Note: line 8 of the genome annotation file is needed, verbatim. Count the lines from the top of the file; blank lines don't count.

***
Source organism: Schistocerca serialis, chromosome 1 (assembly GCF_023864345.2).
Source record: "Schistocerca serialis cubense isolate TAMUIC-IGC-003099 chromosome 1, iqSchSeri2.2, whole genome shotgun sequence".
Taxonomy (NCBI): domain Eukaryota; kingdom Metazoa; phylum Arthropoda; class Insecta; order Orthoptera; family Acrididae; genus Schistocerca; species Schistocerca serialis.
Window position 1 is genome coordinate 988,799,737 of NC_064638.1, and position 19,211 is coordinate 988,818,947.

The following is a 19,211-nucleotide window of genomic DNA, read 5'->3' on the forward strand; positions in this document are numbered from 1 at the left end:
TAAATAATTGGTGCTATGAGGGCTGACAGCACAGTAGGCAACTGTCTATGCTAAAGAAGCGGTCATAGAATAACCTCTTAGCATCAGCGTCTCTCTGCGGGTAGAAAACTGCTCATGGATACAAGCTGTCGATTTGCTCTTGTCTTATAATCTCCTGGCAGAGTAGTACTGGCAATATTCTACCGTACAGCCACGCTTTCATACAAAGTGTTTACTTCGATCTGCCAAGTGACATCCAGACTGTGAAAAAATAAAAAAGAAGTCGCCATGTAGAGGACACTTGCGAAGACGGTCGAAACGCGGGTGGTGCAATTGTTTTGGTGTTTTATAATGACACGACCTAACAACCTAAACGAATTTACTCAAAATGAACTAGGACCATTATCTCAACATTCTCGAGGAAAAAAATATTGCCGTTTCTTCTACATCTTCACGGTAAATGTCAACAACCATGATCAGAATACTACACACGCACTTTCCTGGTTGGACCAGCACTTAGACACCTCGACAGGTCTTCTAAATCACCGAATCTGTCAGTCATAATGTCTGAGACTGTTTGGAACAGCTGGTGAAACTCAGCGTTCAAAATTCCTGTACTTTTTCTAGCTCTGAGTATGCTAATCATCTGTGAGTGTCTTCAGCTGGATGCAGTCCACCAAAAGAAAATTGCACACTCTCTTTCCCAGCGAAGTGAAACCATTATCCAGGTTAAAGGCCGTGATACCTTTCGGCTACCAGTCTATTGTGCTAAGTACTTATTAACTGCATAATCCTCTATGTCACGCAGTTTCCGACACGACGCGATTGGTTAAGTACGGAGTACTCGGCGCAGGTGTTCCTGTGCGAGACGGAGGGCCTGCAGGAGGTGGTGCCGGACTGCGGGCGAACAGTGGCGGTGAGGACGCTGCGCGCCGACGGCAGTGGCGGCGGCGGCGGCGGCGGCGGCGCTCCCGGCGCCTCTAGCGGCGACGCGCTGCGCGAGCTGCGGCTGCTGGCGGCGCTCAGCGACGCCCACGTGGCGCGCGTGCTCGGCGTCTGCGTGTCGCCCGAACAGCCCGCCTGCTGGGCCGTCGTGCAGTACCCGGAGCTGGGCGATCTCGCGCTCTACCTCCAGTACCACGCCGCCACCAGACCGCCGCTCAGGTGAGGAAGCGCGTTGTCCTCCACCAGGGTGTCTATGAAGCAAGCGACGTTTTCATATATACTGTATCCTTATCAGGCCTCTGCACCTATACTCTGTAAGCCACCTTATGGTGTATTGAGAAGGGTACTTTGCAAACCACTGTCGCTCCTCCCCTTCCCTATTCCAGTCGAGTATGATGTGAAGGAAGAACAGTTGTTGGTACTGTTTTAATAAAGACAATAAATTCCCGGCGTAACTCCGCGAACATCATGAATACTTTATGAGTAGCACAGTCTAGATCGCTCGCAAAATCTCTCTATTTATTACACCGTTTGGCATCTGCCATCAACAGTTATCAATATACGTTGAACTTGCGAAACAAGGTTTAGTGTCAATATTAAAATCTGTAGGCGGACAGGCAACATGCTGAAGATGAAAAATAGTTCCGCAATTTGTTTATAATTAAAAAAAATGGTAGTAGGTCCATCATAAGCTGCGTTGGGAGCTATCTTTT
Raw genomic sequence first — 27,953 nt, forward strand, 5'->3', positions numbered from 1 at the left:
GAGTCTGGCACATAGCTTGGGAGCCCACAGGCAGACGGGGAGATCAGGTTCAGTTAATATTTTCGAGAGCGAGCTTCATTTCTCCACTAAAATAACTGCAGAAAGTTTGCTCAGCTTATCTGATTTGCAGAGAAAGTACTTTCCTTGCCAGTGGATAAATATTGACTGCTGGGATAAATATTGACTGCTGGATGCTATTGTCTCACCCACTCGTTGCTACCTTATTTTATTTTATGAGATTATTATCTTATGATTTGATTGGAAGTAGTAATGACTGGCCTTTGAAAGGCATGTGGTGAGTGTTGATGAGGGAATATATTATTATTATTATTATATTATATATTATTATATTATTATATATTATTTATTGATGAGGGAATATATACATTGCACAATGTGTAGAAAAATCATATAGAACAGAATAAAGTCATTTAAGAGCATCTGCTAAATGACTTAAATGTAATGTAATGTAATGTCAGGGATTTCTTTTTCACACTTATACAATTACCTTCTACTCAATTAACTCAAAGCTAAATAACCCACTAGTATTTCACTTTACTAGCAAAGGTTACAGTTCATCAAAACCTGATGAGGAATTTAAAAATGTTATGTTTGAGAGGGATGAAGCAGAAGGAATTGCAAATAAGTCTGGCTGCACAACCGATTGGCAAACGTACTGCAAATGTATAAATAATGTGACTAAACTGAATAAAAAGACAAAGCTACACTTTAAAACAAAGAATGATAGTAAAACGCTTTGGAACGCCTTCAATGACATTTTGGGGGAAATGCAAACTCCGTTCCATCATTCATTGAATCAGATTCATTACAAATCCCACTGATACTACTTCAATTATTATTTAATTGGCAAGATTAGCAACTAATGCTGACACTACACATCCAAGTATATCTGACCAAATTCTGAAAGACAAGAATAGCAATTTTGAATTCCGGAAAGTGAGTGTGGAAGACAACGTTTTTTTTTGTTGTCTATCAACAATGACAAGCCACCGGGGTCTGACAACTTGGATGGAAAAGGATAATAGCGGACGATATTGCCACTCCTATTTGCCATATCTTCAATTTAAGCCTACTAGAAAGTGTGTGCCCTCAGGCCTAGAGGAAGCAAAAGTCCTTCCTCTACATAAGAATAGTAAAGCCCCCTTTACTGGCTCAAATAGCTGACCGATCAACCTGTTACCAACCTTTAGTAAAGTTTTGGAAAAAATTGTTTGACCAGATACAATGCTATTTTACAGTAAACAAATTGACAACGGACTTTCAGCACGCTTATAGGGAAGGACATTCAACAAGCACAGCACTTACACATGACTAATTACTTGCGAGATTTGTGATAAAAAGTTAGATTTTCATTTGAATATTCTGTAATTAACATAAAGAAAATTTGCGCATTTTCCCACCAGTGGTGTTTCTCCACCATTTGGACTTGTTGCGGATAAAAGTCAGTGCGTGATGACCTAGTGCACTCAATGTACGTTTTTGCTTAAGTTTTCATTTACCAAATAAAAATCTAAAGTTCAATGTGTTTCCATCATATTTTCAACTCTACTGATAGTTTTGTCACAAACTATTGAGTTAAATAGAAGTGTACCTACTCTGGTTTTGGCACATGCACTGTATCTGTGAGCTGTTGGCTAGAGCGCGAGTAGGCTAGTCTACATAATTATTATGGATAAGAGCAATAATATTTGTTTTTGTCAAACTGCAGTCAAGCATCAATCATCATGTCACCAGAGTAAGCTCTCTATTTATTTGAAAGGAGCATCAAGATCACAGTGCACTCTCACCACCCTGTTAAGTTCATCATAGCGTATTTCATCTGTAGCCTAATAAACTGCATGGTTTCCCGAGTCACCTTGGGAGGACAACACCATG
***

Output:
GAGTCTGGCACATAGCTTGGGAGCCCACAGGCAGACGGGGAGATCAGGTTCAGTTAATATTTTCGAGAGCGAGCTTCATTTCTCCACTAAAATAACTGCAGAAAGTTTGCTCAGCTTATCTGATTTGCAGAGAAAGTACTTTCCTTGCCAGTGGATAAATATTGACTGCTGGGATAAATATTGACTGCTGGATGCTATTGTCTCACCCACTCGTTGCTACCTTATTTTATTTTATGAGATTATTATCTTATGATTTGATTGGAAGTAGTAATGACTGGCCTTTGAAAGGCATGTGGTGAGTGTTGATGAGGGAATATATTATTATTATTATTATATTATATATTATTATATTATTATATATTATTTATTGATGAGGGAATATATACATTGCACAATGTGTAGAAAAATCATATAGAACAGAATAAAGTCATTTAAGAGCATCTGCTAAATGACTTAAATGTAATGTAATGTAATGTCAGGGATTTCTTTTTCACACTTATACAATTACCTTCTACTCAATTAACTCAAAGCTAAATAACCCACTAGTATTTCACTTTACTAGCAAAGGTTACAGTTCATCAAAACCTGATGAGGAATTTAAAAATGTTATGTTTGAGAGGGATGAAGCAGAAGGAATTGCAAATAAGTCTGGCTGCACAACCGATTGGCAAACGTACTGCAAATGTATAAATAATGTGACTAAACTGAATAAAAAGACAAAGCTACACTTTAAAACAAAGAATGATAGTAAAACGCTTTGGAACGCCTTCAATGACATTTTGGGGGAAATGCAAACTCCGTTCCATCATTCATTGAATCAGATTCATTACAAATCCCACTGATACTACTTCAATTATTATTTAATTGGCAAGATTAGCAACTAATGCTGACACTACACATCCAAGTATATCTGACCAAATTCTGAAAGACAAGAATAGCAATTTTGAATTCCGGAAAGTGAGTGTGGAAGACAACGTTTTTTTTTGTTGTCTATCAACAATGACAAGCCACCGGGGTCTGACAACTTGGATGGAAAAGGATAATAGCGGACGATATTGCCACTCCTATTTGCCATATCTTCAATTTAAGCCTACTAGAAAGTGTGTGCCCTCAGGCCTAGAGGAAGCAAAAGTCCTTCCTCTACATAAGAATAGTAAAGCCCCCTTTACTGGCTCAAATAGCTGACCGATCAACCTGTTACCAACCTTTAGTAAAGTTTTGGAAAAAATTGTTTGACCAGATACAATGCTATTTTACAGTAAACAAATTGACAACGGACTTTCAGCACGCTTATAGGGAAGGACATTCAACAAGCACAGCACTTACACATGACTAATTACTTGCGAGATTTGTGATAAAAAGTTAGATTTTCATTTGAATATTCTGTAATTAACATAAAGAAAATTTGCGCATTTTCCCACCAGTGGTGTTTCTCCACCATTTGGACTTGTTGCGGATAAAAGTCAGTGCGTGATGACCTAGTGCACTCAATGTACGTTTTTGCTTAAGTTTTCATTTACCAAATAAAAATCTAAAGTTCAATGTGTTTCCATCATATTTTCAACTCTACTGATAGTTTTGTCACAAACTATTGAGTTAAATAGAAGTGTACCTACTCTGGTTTTGGCACATGCACTGTATCTGTGAGCTGTTGGCTAGAGCGCGAGTAGGCTAGTCTACATAATTATTATGGATAAGAGCAATAATATTTGTTTTTGTCAAACTGCAGTCAAGCATCAATCATCATGTCACCAGAGTAAGCTCTCTATTTATTTGAAAGGAGCATCAAGATCACAGTGCACTCTCACCACCCTGTTAAGTTCATCATAGCGTATTTCATCTGTAGCCTAATAAACTGCATGGTTTCCCGAGTCACCTTGGGAGGACAACACCATG